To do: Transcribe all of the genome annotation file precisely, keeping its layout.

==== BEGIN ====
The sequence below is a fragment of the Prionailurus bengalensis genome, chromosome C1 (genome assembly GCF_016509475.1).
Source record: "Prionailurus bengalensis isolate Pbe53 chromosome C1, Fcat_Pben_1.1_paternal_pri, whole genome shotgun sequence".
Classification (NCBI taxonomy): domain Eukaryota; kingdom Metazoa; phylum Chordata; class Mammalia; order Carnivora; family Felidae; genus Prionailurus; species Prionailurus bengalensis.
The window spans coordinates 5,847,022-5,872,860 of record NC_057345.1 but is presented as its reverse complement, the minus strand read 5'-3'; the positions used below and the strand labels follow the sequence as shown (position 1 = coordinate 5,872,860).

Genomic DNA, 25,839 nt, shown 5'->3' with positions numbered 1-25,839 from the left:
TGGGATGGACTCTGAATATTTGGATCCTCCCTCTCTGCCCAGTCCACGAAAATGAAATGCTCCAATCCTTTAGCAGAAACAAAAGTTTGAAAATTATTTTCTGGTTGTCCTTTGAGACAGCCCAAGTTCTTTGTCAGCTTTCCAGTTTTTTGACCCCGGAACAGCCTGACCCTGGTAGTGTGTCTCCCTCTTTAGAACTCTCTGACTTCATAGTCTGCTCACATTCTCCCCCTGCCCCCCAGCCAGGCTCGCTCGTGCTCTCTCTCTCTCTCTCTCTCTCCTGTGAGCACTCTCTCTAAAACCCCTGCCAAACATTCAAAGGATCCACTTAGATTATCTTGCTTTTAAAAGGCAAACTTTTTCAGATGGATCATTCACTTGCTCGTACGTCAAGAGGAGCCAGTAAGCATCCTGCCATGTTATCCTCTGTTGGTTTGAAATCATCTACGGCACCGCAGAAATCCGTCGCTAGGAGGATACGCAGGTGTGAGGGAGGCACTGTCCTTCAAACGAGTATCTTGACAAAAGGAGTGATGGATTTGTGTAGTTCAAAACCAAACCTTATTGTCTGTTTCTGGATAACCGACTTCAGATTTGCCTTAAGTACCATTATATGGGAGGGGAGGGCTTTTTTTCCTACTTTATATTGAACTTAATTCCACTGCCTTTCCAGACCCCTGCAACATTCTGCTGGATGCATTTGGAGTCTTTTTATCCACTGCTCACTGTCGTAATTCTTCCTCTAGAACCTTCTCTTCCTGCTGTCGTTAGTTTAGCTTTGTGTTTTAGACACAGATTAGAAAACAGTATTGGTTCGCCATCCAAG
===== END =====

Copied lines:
The sequence below is a fragment of the Prionailurus bengalensis genome, chromosome C1 (genome assembly GCF_016509475.1).
Source record: "Prionailurus bengalensis isolate Pbe53 chromosome C1, Fcat_Pben_1.1_paternal_pri, whole genome shotgun sequence".
Classification (NCBI taxonomy): domain Eukaryota; kingdom Metazoa; phylum Chordata; class Mammalia; order Carnivora; family Felidae; genus Prionailurus; species Prionailurus bengalensis.
The window spans coordinates 5,847,022-5,872,860 of record NC_057345.1 but is presented as its reverse complement, the minus strand read 5'-3'; the positions used below and the strand labels follow the sequence as shown (position 1 = coordinate 5,872,860).

Genomic DNA, 25,839 nt, shown 5'->3' with positions numbered 1-25,839 from the left:
TGGGATGGACTCTGAATATTTGGATCCTCCCTCTCTGCCCAGTCCACGAAAATGAAATGCTCCAATCCTTTAGCAGAAACAAAAGTTTGAAAATTATTTTCTGGTTGTCCTTTGAGACAGCCCAAGTTCTTTGTCAGCTTTCCAGTTTTTTGACCCCGGAACAGCCTGACCCTGGTAGTGTGTCTCCCTCTTTAGAACTCTCTGACTTCATAGTCTGCTCACATTCTCCCCCTGCCCCCCAGCCAGGCTCGCTCGTGCTCTCTCTCTCTCTCTCTCTCTCCTGTGAGCACTCTCTCTAAAACCCCTGCCAAACATTCAAAGGATCCACTTAGATTATCTTGCTTTTAAAAGGCAAACTTTTTCAGATGGATCATTCACTTGCTCGTACGTCAAGAGGAGCCAGTAAGCATCCTGCCATGTTATCCTCTGTTGGTTTGAAATCATCTACGGCACCGCAGAAATCCGTCGCTAGGAGGATACGCAGGTGTGAGGGAGGCACTGTCCTTCAAACGAGTATCTTGACAAAAGGAGTGATGGATTTGTGTAGTTCAAAACCAAACCTTATTGTCTGTTTCTGGATAACCGACTTCAGATTTGCCTTAAGTACCATTATATGGGAGGGGAGGGCTTTTTTTCCTACTTTATATTGAACTTAATTCCACTGCCTTTCCAGACCCCTGCAACATTCTGCTGGATGCATTTGGAGTCTTTTTATCCACTGCTCACTGTCGTAATTCTTCCTCTAGAACCTTCTCTTCCTGCTGTCGTTAGTTTAGCTTTGTGTTTTAGACACAGATTAGAAAACAGTATTGGTTCGCCATCCAAG